By: Willie Lovato
- Deep threat
- Physical after the catch
- Great ball tracking and attack on 50-50 balls
- Big-time college production
Deep threat - Washington's #1 weapon is his ability to get behind opposing defenders. With a career average of 19.8 yards per catch, defenses will be forced to respect his speed on the next level, which will open things up for those around him as well.
Versatility - How he will be used on the next level is up in the air. Due to his size, the slot seems to be the go-to projection for Washington on the next level however, his ability to stretch the field makes him able to line up in both the slot and outside.
Ball tracking and attack - Washington's ability to track the ball in the air and make the necessary adjustments to put himself in position to come down with it is one of his best traits. Standing at only 5'11", you wouldn't think Washington would be able to be great at winning in 50-50 situations, but his 33 7/8 ridiculously long arms help him make up for his lack of size and be one the drafts best 50-50 ball attackers. Just for reference, Washington's arms measured in just 1/8 inch shorter than 6'5" tight end Mike Gesicki.
- Struggles against physical corners
- Limited route-runner
Size - Size can only be put into context when factoring a players skill-set. Washington made a living on the outside which does present questions marks around his size on the next level. Every corner he matches up with is going to be bigger, faster, and stronger than anything he saw in college.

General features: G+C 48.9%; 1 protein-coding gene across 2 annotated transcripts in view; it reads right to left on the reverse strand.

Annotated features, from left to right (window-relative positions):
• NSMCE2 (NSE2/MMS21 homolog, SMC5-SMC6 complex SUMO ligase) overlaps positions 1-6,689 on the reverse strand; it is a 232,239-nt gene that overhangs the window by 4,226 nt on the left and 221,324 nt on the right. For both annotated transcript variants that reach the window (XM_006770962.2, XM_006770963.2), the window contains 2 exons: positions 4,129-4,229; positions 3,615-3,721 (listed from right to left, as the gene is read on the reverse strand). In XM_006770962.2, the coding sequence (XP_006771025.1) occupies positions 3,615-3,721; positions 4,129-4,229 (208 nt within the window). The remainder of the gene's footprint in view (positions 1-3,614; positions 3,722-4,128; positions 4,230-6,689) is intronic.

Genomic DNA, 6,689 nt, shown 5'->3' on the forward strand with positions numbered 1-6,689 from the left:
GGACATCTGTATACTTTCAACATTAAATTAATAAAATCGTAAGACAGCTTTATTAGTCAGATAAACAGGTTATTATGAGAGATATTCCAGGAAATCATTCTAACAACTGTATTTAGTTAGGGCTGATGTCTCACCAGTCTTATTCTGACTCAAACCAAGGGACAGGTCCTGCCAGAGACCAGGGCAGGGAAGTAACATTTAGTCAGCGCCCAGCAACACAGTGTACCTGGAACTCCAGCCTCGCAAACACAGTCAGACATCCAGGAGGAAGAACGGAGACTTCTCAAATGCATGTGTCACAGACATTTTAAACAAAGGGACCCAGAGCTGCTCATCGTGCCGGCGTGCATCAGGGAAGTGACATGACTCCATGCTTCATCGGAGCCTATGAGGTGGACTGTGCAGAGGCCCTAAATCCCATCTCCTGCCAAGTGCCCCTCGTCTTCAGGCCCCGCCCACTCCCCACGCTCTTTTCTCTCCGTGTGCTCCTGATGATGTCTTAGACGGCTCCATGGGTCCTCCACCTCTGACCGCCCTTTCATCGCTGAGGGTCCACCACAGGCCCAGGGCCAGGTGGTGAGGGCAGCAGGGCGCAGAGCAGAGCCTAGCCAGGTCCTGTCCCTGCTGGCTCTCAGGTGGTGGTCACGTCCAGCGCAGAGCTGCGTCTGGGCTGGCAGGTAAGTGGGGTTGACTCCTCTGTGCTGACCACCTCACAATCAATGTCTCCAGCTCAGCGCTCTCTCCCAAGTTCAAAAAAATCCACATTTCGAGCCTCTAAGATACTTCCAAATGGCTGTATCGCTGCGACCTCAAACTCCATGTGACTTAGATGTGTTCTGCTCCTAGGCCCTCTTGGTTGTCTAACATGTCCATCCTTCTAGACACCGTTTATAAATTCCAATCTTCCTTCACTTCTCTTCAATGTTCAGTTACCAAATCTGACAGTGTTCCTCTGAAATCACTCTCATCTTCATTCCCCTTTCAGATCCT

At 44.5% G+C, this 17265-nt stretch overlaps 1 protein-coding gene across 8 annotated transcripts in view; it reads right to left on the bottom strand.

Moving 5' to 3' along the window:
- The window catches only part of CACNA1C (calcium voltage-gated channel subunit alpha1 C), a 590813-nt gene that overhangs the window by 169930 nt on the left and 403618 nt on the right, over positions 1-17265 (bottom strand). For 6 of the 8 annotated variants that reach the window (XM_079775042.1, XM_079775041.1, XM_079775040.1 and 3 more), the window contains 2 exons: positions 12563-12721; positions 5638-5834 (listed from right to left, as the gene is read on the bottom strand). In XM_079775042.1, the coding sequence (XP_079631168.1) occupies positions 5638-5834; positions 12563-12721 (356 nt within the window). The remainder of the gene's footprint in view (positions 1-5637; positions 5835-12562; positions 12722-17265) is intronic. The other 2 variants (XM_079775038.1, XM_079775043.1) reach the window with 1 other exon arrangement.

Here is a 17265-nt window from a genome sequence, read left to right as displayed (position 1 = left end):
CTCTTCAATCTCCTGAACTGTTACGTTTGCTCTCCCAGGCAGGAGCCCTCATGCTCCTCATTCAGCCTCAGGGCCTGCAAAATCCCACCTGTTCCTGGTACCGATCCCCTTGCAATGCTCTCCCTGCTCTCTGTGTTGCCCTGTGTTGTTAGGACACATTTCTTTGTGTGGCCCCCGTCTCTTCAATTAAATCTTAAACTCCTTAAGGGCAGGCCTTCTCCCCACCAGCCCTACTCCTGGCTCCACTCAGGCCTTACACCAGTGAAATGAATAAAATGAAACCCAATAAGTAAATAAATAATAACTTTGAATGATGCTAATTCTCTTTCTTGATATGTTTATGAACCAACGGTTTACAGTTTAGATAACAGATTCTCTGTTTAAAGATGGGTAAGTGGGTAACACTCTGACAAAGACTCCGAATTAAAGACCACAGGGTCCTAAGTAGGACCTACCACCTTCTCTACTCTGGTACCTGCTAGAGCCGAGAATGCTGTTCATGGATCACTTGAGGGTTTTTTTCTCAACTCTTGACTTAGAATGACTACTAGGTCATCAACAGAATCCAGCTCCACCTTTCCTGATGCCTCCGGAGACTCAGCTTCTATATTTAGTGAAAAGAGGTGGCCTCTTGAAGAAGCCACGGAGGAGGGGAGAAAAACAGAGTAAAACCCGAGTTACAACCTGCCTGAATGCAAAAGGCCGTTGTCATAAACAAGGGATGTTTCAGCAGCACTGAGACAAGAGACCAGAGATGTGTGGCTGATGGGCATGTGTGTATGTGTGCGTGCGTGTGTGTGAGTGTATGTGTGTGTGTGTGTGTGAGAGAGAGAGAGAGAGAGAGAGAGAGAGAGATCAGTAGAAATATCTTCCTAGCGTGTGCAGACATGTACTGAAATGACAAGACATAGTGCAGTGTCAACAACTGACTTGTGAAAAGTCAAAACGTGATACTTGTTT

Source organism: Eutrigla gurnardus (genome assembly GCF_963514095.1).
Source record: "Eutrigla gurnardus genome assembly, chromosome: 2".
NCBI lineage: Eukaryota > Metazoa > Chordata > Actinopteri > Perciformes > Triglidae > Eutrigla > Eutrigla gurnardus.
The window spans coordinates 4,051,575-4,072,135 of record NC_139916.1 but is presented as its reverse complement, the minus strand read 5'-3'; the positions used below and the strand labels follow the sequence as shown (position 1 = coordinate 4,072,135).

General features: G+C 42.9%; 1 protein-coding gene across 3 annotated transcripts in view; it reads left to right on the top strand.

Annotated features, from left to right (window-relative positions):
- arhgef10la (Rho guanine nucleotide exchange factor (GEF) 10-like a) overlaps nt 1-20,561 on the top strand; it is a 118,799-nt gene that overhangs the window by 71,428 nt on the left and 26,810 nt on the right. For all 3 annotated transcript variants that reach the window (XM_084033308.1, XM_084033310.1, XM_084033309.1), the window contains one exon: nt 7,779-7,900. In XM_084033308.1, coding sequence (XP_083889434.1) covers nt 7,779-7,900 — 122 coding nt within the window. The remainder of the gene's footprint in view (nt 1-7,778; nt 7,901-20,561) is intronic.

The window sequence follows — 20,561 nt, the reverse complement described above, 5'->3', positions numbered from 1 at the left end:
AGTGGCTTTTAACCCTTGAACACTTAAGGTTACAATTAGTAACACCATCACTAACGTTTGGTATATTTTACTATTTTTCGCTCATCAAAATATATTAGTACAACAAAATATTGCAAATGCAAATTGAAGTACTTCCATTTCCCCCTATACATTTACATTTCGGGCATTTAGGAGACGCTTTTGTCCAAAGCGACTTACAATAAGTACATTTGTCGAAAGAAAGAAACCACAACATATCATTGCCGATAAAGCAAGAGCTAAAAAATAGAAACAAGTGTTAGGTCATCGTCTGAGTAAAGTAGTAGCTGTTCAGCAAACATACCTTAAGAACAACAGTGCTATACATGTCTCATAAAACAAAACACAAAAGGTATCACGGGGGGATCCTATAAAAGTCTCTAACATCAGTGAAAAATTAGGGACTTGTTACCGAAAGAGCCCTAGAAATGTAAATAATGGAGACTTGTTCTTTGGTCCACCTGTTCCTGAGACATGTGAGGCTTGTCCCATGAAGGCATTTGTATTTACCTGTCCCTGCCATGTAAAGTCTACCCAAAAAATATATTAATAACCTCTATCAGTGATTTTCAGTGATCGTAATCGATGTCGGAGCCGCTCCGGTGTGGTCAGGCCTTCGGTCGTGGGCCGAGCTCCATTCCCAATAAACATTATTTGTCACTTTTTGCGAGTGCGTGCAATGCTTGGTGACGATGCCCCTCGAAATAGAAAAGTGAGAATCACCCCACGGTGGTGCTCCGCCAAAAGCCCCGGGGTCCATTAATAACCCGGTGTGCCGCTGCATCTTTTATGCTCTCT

Struggles against press coverage - Washington's size could be tied into his struggles against physical corners but I think it's more of a technique issue. He'll need to improve his hand fighting at the point of contact in the NFL to avoid getting jammed at the line of scrimmage.
Limited route-runner - When I say limited route-runner, I don't mean he needs to master the route tree. I mean he needs to continue to work at perfecting his craft. Simply running by defenders giving 5-8 yards of separation at the line of scrimmage isn't going to cut it. He will need to sell his faints and improve his footwork in and out of his breaks.
James Washington is one of the 2018 class' most exciting prospects. Although I doubt he will ever be a teams #1 WR, his versatility and big play ability will make him an immediate impact player for any team that drafts him.
Landing spot will play a big role in Washington's upside due to the questions marks around how teams view him. If he's used primarily as a slot receiver, he will need to prove he can thrive in that role full-time. Perhaps the best case scenario is a team that uses him both in the slot and on the outside. His ability to stretch the field and college YPC average suggest he should see time outside regardless of how teams are profiling him.